Göbekli Tepe is a name that will be familiar to anyone interested in the ancient mysteries subject. Billed as the oldest stone temple in the world, it is composed of a series of megalithic structures containing rings of beautifully carved T-shaped pillars. It sits on a mountain ridge at the western termination of the Ante-Taurus range in southeast Anatolia (today part of the Republic of Turkey), just eight miles (thirteen kilometres) from the ancient city of Urfa, Abraham’s traditional birthplace. Here its secrets have remained hidden beneath an artificial, belly-shaped mound for the last ten thousand years. Agriculture and animal husbandry were barely known when Göbekli Tepe was built, and roaming the fertile landscape of southwest Asia were, we are told, primitive hunter- gatherers, whose sole existence revolved around survival on a day-to-day basis.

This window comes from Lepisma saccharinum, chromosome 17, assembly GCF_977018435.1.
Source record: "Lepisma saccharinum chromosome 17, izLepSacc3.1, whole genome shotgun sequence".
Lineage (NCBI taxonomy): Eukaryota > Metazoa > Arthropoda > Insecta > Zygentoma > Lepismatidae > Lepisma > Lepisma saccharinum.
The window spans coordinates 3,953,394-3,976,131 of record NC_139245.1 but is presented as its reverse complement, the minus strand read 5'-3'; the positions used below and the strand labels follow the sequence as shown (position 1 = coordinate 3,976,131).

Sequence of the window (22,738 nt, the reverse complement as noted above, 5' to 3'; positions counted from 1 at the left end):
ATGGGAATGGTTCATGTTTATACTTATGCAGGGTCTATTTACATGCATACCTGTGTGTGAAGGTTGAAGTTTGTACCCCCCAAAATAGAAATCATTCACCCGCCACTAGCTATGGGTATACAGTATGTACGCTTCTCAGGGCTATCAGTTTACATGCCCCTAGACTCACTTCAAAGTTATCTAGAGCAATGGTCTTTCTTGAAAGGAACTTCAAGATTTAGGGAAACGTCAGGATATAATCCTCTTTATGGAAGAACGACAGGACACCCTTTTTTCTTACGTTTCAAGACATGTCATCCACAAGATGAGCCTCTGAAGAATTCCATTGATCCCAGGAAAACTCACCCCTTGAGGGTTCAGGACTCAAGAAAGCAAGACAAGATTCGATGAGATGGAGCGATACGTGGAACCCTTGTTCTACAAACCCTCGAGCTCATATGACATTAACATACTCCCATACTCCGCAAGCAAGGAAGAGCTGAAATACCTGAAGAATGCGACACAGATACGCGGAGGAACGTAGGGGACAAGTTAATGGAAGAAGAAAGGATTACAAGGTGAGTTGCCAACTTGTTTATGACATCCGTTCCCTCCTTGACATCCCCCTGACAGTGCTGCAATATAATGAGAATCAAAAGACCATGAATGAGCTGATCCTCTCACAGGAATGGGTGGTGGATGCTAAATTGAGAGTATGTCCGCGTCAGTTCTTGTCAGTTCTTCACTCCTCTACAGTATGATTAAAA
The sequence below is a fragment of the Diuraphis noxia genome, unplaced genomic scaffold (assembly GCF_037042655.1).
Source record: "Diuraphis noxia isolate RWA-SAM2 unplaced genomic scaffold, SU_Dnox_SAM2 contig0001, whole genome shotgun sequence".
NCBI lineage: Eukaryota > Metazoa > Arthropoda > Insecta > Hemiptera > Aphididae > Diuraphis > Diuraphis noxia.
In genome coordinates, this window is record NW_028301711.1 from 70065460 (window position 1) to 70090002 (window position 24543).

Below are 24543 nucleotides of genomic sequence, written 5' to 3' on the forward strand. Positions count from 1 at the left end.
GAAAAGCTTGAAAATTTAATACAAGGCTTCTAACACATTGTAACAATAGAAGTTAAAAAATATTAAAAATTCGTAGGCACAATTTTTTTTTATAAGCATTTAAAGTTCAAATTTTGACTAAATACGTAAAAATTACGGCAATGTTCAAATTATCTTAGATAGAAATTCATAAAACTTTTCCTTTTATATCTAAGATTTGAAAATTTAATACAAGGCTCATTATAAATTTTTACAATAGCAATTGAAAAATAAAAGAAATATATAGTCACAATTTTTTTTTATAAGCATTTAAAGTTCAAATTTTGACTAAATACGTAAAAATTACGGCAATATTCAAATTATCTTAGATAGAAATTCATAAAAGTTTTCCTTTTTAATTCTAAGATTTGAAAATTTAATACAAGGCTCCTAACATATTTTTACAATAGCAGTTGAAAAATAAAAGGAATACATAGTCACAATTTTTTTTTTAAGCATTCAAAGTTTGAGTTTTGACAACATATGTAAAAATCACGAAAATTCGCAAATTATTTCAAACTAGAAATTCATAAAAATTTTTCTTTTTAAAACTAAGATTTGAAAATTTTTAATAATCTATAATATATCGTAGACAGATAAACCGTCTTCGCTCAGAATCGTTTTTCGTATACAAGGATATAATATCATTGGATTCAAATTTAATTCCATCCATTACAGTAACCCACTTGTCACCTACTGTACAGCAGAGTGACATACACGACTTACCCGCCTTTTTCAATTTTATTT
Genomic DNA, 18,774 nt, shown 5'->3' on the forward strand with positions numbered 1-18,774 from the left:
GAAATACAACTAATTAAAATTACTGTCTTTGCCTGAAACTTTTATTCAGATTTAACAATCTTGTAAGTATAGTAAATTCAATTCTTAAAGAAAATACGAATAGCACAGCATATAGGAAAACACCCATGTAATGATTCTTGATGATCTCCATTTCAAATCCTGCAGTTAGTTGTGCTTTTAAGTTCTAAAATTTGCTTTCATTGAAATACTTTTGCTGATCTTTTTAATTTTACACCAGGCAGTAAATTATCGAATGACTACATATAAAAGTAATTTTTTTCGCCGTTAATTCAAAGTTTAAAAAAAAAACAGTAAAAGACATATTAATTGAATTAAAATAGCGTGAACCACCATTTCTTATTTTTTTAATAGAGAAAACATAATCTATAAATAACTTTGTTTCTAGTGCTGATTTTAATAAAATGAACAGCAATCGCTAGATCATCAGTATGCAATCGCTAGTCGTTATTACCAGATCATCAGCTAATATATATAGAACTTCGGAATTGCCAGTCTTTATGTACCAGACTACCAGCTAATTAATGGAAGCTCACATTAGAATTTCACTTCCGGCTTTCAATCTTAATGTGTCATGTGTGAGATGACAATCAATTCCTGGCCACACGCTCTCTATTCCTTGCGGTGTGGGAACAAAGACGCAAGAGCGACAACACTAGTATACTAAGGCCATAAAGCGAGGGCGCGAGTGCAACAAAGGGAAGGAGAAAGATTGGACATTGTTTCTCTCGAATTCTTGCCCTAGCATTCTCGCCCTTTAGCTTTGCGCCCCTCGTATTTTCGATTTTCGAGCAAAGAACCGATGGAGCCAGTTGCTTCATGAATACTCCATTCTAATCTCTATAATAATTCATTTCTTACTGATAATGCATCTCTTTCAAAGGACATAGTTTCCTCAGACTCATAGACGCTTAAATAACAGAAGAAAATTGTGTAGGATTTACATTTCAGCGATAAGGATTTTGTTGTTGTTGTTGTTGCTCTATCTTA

So what is Göbekli Tepe? Who created it, and why? More pressingly, why did its builders bury their creation at the end of its useful life?